The Franco-Prussian War is one little read about, less often written about, and frequently forgotten. In fact, many Americans may not have even heard of it. This is unfortunate because along with other wars such as the Crimean War and American Civil War, it was a war in which modern technology met old tactics and foreshadowed the death and destruction of World War I. Like the Crimean War, it also helped set the stage for World War I. During this centennial of World War I, I have been looking for books to read on the war and it occurred to me that reading about wars that helped set the stage for it would be just as important as reading books about World War I itself. Along those lines, I just finished reading The Franco-Prussian War by Geoffrey Wawro.
The war was a brief war but important one and to ignore the origins and the after effects of the war would have been a mistake. The Franco-Prussian War can be divided into three sections, one on what brought the war about, another composed of 2/3 of the book on the fighting, and a final section on the aftermath of the war and its after effects. Each section explores both the military and political/foreign policy aspects of the war.
In the lead up to the war, Wawro explains how politics and foreign policy brought France and Germany to war and discusses the military readiness of both countries as well as the states of the armies and schools of thought on tactics and strategy. The contrast between the German Army and the French Army was stark. The Germans, under Prussian leadership, had a modern, forward thinking military that emphasized initiative and education. In the German army, not just the officers were educated, many of the common soldiers were literate. Not so in the French Army; it looked more to the past and there was a distinct cultural divide between the aristocratic officers and the illiterate lower class soldiers. The French Army looked more to the defense and lacked the flexibility at lower ranks that the Germans enjoyed. The Franco-Prussian War very much seemed to be contest between a disorganized and apathetic French Army and a well-organized and professional German Army. When it came to political leadership, it seemed Napoleon III was seeking to put the Prussians in their place after being diplomatically outmaneuvered and stumbled into a trap Bismarck had set to create an environment in which he could finish German unification.
The section about the war itself doesn’t limit itself to a discussion of the strategy and tactics employed by the generals but also how their political masters’ actions shaped those strategies. Just as Bazaine and Moltke and the Chassepot rifle and the Krupp cannon were important militarily, Napoleon III and Bismarck were just as important politically, it was their actions and policy that impacted the decision making of the generals and the use of the weapons. Wawro discusses how the superior French Chassepot rifle shaped and the superior German Krupp artillery shaped the German tactics. He also discusses how errors by the French squandered their advantages and how errors by German leadership led them to take heavier casualties than they should have. Essentially, leaders on both sides committed many errors, but the errors on the part of the French leadership were more grievous and contributed toward their defeat. Particularly in the closing stage of the war, he shows how the political leadership of both sides and political upheaval in France shaped strategy in attempt to bring about each sides’ desired outcome.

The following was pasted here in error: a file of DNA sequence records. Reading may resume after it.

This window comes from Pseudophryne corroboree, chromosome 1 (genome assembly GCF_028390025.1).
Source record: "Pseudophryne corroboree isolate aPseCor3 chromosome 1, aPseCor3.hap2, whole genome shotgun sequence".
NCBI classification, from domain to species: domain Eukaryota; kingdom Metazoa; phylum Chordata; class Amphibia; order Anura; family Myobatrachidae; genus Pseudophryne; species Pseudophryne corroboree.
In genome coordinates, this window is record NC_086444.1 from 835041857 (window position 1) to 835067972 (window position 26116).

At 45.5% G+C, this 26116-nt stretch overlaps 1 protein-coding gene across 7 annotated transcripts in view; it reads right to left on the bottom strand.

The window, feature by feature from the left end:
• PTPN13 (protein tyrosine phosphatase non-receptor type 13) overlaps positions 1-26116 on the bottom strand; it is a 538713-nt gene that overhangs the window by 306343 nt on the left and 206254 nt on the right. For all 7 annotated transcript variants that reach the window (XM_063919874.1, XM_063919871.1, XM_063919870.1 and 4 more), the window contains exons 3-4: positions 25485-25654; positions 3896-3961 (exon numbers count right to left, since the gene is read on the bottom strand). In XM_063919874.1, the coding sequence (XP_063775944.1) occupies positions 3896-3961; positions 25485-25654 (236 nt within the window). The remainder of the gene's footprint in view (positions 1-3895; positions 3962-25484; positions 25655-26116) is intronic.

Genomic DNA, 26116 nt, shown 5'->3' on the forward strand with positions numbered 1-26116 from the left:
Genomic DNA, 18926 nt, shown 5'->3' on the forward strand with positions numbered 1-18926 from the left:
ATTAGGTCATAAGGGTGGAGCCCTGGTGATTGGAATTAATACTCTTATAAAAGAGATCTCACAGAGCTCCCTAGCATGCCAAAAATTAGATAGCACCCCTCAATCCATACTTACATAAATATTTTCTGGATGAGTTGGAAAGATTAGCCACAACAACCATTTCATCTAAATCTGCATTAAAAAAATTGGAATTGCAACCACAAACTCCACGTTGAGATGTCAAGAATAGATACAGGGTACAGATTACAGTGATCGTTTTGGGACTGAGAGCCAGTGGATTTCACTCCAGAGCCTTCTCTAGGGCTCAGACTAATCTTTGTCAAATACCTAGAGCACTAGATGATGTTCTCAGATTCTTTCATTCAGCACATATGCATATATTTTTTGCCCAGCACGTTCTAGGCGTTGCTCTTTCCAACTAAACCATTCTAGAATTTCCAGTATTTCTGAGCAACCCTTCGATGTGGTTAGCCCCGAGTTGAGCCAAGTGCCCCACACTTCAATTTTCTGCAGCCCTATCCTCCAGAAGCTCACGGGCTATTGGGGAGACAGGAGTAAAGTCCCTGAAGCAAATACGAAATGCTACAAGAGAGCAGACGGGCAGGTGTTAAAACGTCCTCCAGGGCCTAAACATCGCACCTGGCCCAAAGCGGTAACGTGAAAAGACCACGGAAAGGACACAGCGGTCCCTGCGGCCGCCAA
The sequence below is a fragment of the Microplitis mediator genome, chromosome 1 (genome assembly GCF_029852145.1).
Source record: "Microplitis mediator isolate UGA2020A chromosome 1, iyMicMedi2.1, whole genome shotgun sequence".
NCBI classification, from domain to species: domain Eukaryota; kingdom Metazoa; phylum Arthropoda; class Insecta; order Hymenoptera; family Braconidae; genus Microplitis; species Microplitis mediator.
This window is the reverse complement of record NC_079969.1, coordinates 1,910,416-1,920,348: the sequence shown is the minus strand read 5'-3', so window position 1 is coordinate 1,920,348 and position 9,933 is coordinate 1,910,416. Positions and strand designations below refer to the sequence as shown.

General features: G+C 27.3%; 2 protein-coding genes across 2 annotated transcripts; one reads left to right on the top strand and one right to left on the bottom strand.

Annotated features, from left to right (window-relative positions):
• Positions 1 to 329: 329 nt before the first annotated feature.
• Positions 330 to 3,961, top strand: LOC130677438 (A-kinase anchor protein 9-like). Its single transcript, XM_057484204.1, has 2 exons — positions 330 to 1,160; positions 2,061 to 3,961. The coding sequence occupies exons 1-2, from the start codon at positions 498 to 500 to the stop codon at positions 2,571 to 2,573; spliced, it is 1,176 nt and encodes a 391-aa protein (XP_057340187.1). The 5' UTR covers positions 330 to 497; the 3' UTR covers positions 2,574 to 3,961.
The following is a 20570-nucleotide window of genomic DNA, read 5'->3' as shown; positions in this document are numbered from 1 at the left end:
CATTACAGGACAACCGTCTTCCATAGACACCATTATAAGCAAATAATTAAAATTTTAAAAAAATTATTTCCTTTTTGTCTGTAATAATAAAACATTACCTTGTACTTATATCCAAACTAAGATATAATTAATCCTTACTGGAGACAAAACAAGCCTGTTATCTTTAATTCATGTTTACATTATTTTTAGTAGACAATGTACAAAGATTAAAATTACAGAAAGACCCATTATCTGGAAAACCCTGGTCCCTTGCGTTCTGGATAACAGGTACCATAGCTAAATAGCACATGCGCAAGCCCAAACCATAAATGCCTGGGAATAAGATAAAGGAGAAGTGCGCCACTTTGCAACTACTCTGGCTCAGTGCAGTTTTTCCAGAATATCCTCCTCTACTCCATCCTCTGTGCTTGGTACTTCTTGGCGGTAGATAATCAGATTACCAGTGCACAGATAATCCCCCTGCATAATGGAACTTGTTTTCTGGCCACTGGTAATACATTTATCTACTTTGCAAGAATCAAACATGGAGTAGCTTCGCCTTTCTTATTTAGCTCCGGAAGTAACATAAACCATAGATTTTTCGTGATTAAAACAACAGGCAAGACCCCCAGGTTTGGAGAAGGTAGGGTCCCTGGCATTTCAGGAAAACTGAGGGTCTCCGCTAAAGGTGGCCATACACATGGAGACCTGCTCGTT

Perhaps the most important part of the book is the final section about what happened post-war; Wawro writes about what the military leadership took away as lessons learned, how the war altered the map of Europe, and how the outcome of the war led to World War I. He discusses how the military leadership of both France and Germany (and the generals of other countries) came away from the Franco-Prussian War with a false reading on offensive tactics and how those false readings led to the massive loss of life in World War I. He tells how the landscape was altered through annexation and how Bismarck’s humiliating terms to France primed the pump for World War I, much as the terms of peace following World War I led to World War II. It is easy to come away from this last section of the book that in the short term, the Germans won the war but that in the long term they lost it by setting themselves up for defeat in World War I.
I thoroughly enjoyed this book. It was well written and well researched. Political and military histories can easily become dry but Wawro wrote a book that is easy to read and captures the reader’s attention and touches on tactics, strategy, and technology without getting bogged down in minutiae. Perhaps it was because I was reading about a war that doesn’t receive a lot of attention but I genuinely found this book hard to put down. Each chapter has extensive end notes; it’s obvious that he did a massive amount of research. As usual, I read the Kindle version and it’s important to note that The Franco-Prussian War has maps in their appropriate place – with the relevant text (see, it can be done!!), making it easy to visualize the military maneuvers that Wawro was writing about. I enthusiastically give this book 5 out of 5 stars and I strongly recommend it if you are interested in learning about an overlooked yet historically important war.